The ABC News program “Nightline” broadcast a segment on atheist Edwin Kagin Friday night and from the framing and word use it was one of those “look at the scary atheist” stories. I can’t say that I am surprised since most people hate atheists and what they don’t believe.
The story started out on the crap side with the intro from host Cynthia McFadden:
The group we are about to meet are not among them (believers). They not only disbelieve they are waging a WAR against on religion and mockery is often their weapon of choice…
After hearing that violent wording no wonder some minds slammed shut.
The rest of the piece went the same way and as blogger Paul Fidalgo put it:
But I didn’t know how bad it could get. Dan Harris and those responsible for his report on Edwin Kagin, in-your-face atheism and “de-baptism” should be ashamed. The entire piece is a seven-minute finger wagging at those mean atheists. The questions to Kagin pretty much never move beyond variations on “don’t you think you’re being really rude?” Kagin and those with him at the de-baptism ceremony are portrayed as nasty, callous jerks who are out to hurt feelings for the sheer joy of it. Plus, they drag out the subject of Kagin’s fundamentalist son, I suppose to serve as some kind of foil, as if you say, “How come your son is a man of God and you’re such a jerk?” Harris even pulls the “what about Stalin” canard.
I agree with Paul. I wasn’t expecting a hand job like the believers get all the time in the news in similar profiles but at least Nightline could have been less dickish about it.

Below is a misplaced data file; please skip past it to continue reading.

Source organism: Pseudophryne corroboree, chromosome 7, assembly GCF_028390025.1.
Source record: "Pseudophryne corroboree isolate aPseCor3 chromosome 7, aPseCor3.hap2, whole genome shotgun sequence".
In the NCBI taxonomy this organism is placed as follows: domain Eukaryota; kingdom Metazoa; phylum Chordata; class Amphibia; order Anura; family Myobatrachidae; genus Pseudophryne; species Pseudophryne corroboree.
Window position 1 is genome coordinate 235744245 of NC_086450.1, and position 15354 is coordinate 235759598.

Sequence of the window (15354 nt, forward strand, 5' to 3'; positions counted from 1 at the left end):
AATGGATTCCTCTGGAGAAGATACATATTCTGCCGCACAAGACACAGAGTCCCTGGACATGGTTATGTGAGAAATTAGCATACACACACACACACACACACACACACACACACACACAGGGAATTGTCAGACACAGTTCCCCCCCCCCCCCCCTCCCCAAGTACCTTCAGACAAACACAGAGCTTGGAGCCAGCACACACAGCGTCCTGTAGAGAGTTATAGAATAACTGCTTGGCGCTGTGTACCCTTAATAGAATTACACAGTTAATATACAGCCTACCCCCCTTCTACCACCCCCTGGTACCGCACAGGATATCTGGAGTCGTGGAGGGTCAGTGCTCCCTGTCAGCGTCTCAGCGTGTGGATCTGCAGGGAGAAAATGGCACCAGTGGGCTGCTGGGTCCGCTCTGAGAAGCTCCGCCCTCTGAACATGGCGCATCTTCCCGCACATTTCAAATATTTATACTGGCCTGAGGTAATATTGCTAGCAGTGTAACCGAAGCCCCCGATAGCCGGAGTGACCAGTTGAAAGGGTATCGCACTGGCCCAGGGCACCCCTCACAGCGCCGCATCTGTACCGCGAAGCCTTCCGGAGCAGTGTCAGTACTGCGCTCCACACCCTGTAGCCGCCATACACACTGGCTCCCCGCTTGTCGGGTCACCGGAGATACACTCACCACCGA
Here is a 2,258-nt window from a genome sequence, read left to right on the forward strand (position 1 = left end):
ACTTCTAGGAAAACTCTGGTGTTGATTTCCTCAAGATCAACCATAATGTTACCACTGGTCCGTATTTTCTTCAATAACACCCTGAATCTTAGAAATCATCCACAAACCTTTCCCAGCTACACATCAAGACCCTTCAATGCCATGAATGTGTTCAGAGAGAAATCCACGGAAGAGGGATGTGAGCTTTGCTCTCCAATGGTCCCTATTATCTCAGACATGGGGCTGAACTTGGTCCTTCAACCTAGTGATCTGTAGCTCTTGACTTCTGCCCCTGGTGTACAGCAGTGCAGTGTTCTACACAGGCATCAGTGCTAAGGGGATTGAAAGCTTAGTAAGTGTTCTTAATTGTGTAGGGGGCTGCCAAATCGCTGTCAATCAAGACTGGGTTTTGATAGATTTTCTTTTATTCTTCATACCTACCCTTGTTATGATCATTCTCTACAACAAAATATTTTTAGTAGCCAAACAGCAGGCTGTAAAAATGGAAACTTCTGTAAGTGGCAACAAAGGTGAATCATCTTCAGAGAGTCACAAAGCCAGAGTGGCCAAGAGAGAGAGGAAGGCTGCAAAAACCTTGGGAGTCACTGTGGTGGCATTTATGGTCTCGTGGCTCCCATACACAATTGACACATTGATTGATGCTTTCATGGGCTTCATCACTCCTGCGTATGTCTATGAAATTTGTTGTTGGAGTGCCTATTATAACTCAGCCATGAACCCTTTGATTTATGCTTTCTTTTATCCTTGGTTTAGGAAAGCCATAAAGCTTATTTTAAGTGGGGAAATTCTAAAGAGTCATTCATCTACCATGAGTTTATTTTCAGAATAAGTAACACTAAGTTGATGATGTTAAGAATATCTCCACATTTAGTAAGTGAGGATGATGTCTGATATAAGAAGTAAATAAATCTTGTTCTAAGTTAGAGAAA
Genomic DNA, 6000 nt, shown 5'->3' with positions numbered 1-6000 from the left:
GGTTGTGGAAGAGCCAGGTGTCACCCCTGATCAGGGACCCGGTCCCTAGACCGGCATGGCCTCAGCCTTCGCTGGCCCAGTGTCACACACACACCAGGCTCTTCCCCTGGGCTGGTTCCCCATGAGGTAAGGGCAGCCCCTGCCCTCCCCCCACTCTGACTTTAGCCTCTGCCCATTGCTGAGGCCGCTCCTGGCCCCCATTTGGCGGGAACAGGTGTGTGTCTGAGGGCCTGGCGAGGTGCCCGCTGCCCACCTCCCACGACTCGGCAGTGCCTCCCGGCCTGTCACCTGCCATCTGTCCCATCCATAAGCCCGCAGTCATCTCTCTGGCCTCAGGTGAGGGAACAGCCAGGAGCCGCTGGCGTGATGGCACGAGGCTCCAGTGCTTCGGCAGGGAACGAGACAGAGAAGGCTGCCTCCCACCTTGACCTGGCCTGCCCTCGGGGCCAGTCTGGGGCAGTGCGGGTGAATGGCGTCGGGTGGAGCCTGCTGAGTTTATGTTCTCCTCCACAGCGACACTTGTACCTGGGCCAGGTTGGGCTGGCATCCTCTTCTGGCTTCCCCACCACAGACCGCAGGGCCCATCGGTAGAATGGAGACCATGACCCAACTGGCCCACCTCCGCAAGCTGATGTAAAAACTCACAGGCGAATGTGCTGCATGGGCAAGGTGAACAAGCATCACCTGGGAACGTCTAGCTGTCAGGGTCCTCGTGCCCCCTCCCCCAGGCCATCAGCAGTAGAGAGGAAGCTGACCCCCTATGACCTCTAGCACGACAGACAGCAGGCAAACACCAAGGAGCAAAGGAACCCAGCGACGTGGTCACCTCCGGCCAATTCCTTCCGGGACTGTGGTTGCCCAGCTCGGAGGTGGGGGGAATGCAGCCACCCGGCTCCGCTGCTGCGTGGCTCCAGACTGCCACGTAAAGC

Of course the cowardly faction of atheists and freethinkers will come out and blame Edwin and the others in the profile for giving atheists a bad name as if atheism should only be about puppy dogs and rainbows. They fail to see the bias in the overall reporting. Television can even make Mother Theresa look bad if they wanted to. (It seems commenter to Paul’s blog are doing what I feared – blame the victim).
ABC decided to focus on Kagin’s de-baptism show and turn it into a negative practice which it really isn’t. Like one of the people interviewed said the difference is believers take it seriously. Edwin also said that if someone is secure in their faith then they shouldn’t be bothered by his mockery. He’s right and the same should go for the tisk-tisk atheists who cave into the whims of believers for the want of being liked.
The other bit in the report that pissed me off was the tag at the end when McFadden ended the segment with:
“the blurry line between free speech and poor taste…”
Uh, no there isn’t a line, blurry or otherwise. Free speech has nothing to do with taste because taste is subjective while free speech isn’t.
Here is the profile if you want to see it: